Both students agreed that more parking would be beneficial, voicing ideas such as including some closer paid lots while other lots are free, or possibly building a parkade. 

Segal noted that while there are still struggles for students parking on campus, the issue seems less prevalent this year than in previous years. “In the 2018/2019 academic year, there were less parking spots available on campus due to major construction projects. This year it would appear that parking is less of an issue than in the previous academic year, although the fact that you’re writing an article on parking at VIU conveys to me that there must still be significant challenges; I simply am not hearing the complaints from students directly as I did in the past.”

Gulbranson suggests that the problem is felt more acutely in some periods than others. “Busiest times are Tuesday–Thursday. There has been heavier traffic in the past couple years during the fall semester, however demand slightly reduces in the spring,” he said.

The issue of expanding parking to meet student suggestions is more complicated than it seems at first.  According to the VIU/Westpark website, the possibility for expansion is out of their hands, as they claim the Canadian government is no longer providing universities with money to expand their parking services. Gulbranson stated that “Various individuals/groups regularly meet to discuss parking strategies in an effort to improve the situation. Generally speaking, we do not have plans to increase parking spaces at VIU, but are focusing on other alternatives to reduce demand on spaces such as increasing carpool spaces, encouraging bicycle and transit use, adjusting class times, etc.”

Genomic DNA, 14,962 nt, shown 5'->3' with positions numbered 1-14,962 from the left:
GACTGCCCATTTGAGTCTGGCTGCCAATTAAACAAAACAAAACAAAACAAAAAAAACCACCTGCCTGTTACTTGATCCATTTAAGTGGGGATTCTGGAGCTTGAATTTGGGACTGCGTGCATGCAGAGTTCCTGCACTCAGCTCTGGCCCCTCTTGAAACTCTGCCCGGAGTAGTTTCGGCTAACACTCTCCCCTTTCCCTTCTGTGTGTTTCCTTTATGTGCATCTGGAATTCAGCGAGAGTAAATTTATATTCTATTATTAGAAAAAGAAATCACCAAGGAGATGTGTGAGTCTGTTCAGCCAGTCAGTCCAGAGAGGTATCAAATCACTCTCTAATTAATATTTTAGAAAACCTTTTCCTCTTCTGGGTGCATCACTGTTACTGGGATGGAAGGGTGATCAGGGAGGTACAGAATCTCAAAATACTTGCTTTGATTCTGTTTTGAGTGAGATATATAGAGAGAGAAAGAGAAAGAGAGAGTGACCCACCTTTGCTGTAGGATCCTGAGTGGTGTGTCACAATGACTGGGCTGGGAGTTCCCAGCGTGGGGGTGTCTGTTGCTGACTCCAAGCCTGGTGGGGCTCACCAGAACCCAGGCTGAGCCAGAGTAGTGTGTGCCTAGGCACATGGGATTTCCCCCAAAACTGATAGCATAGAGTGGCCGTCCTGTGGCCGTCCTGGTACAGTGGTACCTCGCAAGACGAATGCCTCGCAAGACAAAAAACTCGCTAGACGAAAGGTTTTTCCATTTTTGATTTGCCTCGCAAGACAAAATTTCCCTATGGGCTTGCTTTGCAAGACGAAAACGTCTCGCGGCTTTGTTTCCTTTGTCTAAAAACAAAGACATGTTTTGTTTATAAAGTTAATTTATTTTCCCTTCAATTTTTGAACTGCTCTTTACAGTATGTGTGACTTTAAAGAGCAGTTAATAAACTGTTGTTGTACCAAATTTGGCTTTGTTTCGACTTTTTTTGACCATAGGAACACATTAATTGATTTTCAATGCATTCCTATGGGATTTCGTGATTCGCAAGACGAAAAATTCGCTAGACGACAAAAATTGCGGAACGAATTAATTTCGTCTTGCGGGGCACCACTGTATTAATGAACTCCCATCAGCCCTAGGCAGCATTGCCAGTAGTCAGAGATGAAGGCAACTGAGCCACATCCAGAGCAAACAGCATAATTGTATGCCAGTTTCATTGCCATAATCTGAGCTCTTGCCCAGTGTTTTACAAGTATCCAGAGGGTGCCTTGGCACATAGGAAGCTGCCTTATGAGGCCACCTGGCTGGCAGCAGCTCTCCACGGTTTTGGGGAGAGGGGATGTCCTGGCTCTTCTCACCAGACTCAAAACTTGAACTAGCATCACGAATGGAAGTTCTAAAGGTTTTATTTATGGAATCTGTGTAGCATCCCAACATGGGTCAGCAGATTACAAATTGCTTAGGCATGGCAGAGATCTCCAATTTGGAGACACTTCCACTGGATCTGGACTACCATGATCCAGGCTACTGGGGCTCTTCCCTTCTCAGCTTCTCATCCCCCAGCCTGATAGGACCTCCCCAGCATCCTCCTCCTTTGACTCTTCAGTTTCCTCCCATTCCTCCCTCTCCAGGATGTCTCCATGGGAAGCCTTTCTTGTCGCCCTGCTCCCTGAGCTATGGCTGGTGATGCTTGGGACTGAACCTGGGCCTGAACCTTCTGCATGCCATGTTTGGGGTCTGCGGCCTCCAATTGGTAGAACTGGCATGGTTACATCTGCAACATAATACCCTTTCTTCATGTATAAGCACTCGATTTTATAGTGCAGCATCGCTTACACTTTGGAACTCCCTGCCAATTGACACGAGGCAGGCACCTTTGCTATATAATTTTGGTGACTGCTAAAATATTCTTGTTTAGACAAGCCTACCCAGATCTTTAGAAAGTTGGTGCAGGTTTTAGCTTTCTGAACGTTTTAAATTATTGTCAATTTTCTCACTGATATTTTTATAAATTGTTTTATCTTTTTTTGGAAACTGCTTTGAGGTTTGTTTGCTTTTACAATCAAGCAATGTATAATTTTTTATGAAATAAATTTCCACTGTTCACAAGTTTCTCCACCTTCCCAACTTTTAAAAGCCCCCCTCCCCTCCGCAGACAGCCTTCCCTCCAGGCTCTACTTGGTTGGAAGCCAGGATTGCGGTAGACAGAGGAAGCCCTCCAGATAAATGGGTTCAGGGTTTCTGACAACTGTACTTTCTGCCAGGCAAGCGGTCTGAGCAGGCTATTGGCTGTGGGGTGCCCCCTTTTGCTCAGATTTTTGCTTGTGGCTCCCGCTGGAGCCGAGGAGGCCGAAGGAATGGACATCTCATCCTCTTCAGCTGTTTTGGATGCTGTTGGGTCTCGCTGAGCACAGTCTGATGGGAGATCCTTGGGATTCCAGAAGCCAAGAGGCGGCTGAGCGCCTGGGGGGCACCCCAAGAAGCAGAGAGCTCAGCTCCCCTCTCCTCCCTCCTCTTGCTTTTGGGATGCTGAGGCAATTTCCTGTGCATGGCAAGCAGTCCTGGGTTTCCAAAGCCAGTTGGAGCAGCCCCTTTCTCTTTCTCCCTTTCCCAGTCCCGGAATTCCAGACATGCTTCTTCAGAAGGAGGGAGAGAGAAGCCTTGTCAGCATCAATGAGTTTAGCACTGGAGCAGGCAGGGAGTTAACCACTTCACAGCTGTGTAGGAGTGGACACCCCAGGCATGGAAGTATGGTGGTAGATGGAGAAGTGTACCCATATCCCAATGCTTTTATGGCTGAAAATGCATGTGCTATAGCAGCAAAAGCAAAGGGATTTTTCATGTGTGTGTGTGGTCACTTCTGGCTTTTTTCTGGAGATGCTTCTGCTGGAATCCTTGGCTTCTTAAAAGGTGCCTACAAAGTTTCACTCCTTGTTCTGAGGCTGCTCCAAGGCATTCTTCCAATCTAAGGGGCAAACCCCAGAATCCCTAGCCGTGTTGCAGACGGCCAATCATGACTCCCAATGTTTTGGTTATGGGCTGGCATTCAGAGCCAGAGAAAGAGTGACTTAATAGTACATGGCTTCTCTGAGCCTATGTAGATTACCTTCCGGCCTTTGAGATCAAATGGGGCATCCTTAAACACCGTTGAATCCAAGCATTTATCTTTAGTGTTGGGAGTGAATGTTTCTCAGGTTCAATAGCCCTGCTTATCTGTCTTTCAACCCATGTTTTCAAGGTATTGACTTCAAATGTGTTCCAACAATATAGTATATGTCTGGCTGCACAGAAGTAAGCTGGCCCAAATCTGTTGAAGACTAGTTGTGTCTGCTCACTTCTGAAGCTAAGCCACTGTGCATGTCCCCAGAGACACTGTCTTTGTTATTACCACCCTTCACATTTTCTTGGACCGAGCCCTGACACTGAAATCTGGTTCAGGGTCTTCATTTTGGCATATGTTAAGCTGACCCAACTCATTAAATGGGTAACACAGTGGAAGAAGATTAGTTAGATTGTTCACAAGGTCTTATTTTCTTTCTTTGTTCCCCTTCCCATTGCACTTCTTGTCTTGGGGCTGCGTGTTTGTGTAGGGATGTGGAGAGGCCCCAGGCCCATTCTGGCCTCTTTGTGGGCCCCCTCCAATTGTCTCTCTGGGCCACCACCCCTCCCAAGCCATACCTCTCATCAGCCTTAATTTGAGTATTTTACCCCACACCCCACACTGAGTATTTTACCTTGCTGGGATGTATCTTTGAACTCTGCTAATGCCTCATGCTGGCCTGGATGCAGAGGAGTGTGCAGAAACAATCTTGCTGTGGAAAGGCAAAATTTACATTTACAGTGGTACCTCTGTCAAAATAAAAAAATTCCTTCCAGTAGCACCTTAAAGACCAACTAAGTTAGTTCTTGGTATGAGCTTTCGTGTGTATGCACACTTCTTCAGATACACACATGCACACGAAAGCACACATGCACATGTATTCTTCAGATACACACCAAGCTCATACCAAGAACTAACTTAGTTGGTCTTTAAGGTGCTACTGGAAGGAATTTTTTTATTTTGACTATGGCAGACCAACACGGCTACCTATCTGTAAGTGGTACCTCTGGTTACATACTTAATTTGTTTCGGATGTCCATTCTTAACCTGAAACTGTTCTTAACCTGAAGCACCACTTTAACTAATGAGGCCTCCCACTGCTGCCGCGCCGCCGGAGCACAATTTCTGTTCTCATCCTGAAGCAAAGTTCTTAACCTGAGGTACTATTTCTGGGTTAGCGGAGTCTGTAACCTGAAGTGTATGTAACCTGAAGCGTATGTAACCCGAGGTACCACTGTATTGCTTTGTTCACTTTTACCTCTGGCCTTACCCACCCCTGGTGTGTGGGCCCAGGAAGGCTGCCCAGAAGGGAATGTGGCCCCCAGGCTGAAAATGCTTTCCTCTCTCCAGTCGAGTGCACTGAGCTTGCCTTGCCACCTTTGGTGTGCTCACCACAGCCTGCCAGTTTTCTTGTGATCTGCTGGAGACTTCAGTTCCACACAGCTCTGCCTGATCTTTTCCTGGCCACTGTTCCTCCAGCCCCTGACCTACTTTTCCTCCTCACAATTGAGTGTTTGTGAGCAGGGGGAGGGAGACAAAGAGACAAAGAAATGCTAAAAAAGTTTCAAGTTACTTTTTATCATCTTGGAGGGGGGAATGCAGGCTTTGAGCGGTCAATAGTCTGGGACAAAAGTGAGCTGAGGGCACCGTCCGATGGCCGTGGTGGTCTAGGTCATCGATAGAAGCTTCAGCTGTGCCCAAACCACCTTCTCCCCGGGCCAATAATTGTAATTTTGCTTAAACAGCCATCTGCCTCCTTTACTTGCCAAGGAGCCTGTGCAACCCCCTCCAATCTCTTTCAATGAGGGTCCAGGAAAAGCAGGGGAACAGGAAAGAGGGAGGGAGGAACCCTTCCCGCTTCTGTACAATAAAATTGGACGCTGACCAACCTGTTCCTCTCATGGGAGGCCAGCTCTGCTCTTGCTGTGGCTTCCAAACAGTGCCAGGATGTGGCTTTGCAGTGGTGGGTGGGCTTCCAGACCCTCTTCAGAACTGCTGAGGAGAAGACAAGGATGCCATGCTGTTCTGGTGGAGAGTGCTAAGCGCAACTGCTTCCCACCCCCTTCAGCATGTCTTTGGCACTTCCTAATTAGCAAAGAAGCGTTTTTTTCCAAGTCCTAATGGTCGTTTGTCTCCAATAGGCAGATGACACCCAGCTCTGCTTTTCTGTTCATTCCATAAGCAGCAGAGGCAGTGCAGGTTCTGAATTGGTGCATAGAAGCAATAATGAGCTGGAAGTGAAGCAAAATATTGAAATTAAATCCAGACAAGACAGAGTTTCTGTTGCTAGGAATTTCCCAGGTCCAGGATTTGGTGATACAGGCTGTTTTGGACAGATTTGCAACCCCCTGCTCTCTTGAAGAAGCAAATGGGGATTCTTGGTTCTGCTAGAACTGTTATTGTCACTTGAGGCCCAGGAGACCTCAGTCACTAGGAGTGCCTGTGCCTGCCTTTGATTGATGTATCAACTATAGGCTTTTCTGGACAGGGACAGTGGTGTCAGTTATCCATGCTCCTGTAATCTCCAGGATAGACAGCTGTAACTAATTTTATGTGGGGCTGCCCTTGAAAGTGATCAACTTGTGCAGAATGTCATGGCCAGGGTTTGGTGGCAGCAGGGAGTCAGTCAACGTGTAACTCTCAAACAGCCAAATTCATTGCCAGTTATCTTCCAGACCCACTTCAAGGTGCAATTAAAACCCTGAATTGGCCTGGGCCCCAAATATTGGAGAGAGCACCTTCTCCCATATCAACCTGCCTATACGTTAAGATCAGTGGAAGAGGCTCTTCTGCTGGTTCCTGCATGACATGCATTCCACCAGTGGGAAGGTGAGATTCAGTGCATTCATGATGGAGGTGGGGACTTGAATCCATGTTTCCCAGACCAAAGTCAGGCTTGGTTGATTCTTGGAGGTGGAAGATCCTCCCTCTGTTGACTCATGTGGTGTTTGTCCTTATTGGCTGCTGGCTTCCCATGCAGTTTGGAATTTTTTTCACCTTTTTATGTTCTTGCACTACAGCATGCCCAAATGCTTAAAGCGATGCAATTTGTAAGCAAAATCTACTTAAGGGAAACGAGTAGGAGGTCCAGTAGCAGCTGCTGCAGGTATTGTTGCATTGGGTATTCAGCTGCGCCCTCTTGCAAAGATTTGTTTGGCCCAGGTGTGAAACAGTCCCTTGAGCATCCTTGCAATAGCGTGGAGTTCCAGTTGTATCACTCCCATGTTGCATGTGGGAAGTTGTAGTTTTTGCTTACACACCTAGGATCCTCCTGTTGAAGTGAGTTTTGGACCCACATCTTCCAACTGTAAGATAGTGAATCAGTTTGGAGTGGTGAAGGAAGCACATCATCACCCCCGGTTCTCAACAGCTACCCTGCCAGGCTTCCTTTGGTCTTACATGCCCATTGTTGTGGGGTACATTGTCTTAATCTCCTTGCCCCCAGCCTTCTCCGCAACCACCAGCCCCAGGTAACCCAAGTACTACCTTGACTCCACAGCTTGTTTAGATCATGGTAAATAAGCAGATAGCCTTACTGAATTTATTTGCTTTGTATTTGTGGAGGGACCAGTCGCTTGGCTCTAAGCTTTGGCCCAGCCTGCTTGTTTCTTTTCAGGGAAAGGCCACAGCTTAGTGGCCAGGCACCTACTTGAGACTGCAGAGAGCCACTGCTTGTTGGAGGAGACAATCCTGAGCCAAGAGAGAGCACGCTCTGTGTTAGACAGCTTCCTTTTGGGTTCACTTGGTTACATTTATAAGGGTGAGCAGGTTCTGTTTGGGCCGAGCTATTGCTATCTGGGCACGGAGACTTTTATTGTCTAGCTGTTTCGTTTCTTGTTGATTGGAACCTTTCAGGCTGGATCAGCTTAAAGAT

The difficulty for VIU is how to best utilize the parking space they have to service the population who needs it. Almost 3000 vehicles arrive to VIU’s Nanaimo campus daily, and pay parking is their best method of motivating students to seek other travel arrangements. 

This alternative travel movement reaches further than VIU, and has a greater impact than an attempt to manage the University’s parking spaces efficiently. The government, and a majority of the population as a whole, is aware that we are in the midst of a climate crisis. According to a report from Statistics Canada in 2007, road traffic accounted for 74 percent of global C02 emissions. Fewer spaces to park vehicles on campus discourages students from taking their single-occupant vehicle every day, and instead motivates them to carpool, bus, or bike to school.

Whether students usually parked on or off campus, their advice was largely the same: arrive early and plan ahead. If alternate modes of transportation are available to you, use them instead. Gulbranson suggested familiarizing oneself with where the different types of parking lots are on campus ahead of time, and this is especially true for new or incoming students. Finally, even when the parking gets stressful, try to keep positive and don’t allow it to add to the mid-semester stress. 

Faganello acknowledges that while the parking situation can be stressful, sometimes all you can do is have fun with it. 

“One stand out memory was having to rock, paper, scissors battle another driver for a parking space. I won.”